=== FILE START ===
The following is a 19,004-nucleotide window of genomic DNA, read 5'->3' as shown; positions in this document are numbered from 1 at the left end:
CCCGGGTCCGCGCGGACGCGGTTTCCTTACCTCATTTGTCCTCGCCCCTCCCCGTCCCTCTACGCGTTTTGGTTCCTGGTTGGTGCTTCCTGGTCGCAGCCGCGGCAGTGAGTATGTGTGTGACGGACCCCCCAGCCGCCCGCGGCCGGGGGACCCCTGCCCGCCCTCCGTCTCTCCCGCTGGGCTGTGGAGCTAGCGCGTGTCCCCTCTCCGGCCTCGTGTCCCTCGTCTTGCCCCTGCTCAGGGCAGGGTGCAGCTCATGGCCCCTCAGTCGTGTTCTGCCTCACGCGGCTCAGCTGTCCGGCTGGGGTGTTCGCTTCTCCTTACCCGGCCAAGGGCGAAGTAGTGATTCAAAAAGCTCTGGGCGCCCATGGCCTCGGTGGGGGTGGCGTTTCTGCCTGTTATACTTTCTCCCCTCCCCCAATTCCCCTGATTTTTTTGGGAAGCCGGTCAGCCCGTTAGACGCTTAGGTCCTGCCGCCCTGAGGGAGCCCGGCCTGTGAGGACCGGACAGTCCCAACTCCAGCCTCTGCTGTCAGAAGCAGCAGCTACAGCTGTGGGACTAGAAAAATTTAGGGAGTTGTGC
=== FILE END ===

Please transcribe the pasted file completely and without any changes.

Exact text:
The following is a 19,004-nucleotide window of genomic DNA, read 5'->3' as shown; positions in this document are numbered from 1 at the left end:
CCCGGGTCCGCGCGGACGCGGTTTCCTTACCTCATTTGTCCTCGCCCCTCCCCGTCCCTCTACGCGTTTTGGTTCCTGGTTGGTGCTTCCTGGTCGCAGCCGCGGCAGTGAGTATGTGTGTGACGGACCCCCCAGCCGCCCGCGGCCGGGGGACCCCTGCCCGCCCTCCGTCTCTCCCGCTGGGCTGTGGAGCTAGCGCGTGTCCCCTCTCCGGCCTCGTGTCCCTCGTCTTGCCCCTGCTCAGGGCAGGGTGCAGCTCATGGCCCCTCAGTCGTGTTCTGCCTCACGCGGCTCAGCTGTCCGGCTGGGGTGTTCGCTTCTCCTTACCCGGCCAAGGGCGAAGTAGTGATTCAAAAAGCTCTGGGCGCCCATGGCCTCGGTGGGGGTGGCGTTTCTGCCTGTTATACTTTCTCCCCTCCCCCAATTCCCCTGATTTTTTTGGGAAGCCGGTCAGCCCGTTAGACGCTTAGGTCCTGCCGCCCTGAGGGAGCCCGGCCTGTGAGGACCGGACAGTCCCAACTCCAGCCTCTGCTGTCAGAAGCAGCAGCTACAGCTGTGGGACTAGAAAAATTTAGGGAGTTGTGC